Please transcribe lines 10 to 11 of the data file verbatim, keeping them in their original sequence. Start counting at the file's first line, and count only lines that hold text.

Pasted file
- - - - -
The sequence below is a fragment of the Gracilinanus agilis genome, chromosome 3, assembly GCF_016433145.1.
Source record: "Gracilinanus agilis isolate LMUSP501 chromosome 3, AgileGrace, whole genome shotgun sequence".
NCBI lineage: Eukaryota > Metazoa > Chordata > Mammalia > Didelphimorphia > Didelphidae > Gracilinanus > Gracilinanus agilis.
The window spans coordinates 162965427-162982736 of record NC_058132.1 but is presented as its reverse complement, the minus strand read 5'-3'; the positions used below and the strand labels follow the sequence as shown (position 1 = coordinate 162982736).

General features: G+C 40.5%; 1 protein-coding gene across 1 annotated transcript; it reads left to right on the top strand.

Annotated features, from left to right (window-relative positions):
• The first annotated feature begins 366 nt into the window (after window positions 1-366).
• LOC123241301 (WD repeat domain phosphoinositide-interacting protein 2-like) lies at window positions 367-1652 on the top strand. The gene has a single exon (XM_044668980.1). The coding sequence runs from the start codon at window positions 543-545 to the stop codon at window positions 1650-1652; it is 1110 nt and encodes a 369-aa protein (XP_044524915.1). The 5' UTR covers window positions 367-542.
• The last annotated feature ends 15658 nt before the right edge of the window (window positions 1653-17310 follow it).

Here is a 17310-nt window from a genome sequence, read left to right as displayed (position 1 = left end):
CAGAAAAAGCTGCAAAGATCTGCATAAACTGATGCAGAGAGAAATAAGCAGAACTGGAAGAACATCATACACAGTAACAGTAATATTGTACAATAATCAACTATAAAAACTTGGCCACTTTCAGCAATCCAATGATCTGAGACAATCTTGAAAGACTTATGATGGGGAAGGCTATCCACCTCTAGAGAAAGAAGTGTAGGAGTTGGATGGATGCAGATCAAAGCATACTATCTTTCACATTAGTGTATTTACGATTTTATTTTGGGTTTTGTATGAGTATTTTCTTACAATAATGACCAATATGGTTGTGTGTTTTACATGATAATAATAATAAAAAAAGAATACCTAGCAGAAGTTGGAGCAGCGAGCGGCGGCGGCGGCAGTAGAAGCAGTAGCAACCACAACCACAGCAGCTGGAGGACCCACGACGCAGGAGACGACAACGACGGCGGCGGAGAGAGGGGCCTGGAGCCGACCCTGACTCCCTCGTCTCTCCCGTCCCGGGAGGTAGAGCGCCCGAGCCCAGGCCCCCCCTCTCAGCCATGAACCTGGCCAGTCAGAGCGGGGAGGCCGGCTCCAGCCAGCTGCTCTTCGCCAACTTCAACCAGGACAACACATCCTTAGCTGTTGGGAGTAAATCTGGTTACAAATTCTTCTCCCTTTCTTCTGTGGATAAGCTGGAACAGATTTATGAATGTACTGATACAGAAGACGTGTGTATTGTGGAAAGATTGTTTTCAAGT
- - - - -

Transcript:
Here is a 17310-nt window from a genome sequence, read left to right as displayed (position 1 = left end):
CAGAAAAAGCTGCAAAGATCTGCATAAACTGATGCAGAGAGAAATAAGCAGAACTGGAAGAACATCATACACAGTAACAGTAATATTGTACAATAATCAACTATAAAAACTTGGCCACTTTCAGCAATCCAATGATCTGAGACAATCTTGAAAGACTTATGATGGGGAAGGCTATCCACCTCTAGAGAAAGAAGTGTAGGAGTTGGATGGATGCAGATCAAAGCATACTATCTTTCACATTAGTGTATTTACGATTTTATTTTGGGTTTTGTATGAGTATTTTCTTACAATAATGACCAATATGGTTGTGTGTTTTACATGATAATAATAATAAAAAAAGAATACCTAGCAGAAGTTGGAGCAGCGAGCGGCGGCGGCGGCAGTAGAAGCAGTAGCAACCACAACCACAGCAGCTGGAGGACCCACGACGCAGGAGACGACAACGACGGCGGCGGAGAGAGGGGCCTGGAGCCGACCCTGACTCCCTCGTCTCTCCCGTCCCGGGAGGTAGAGCGCCCGAGCCCAGGCCCCCCCTCTCAGCCATGAACCTGGCCAGTCAGAGCGGGGAGGCCGGCTCCAGCCAGCTGCTCTTCGCCAACTTCAACCAGGACAACACATCCTTAGCTGTTGGGAGTAAATCTGGTTACAAATTCTTCTCCCTTTCTTCTGTGGATAAGCTGGAACAGATTTATGAATGTACTGATACAGAAGACGTGTGTATTGTGGAAAGATTGTTTTCAAGT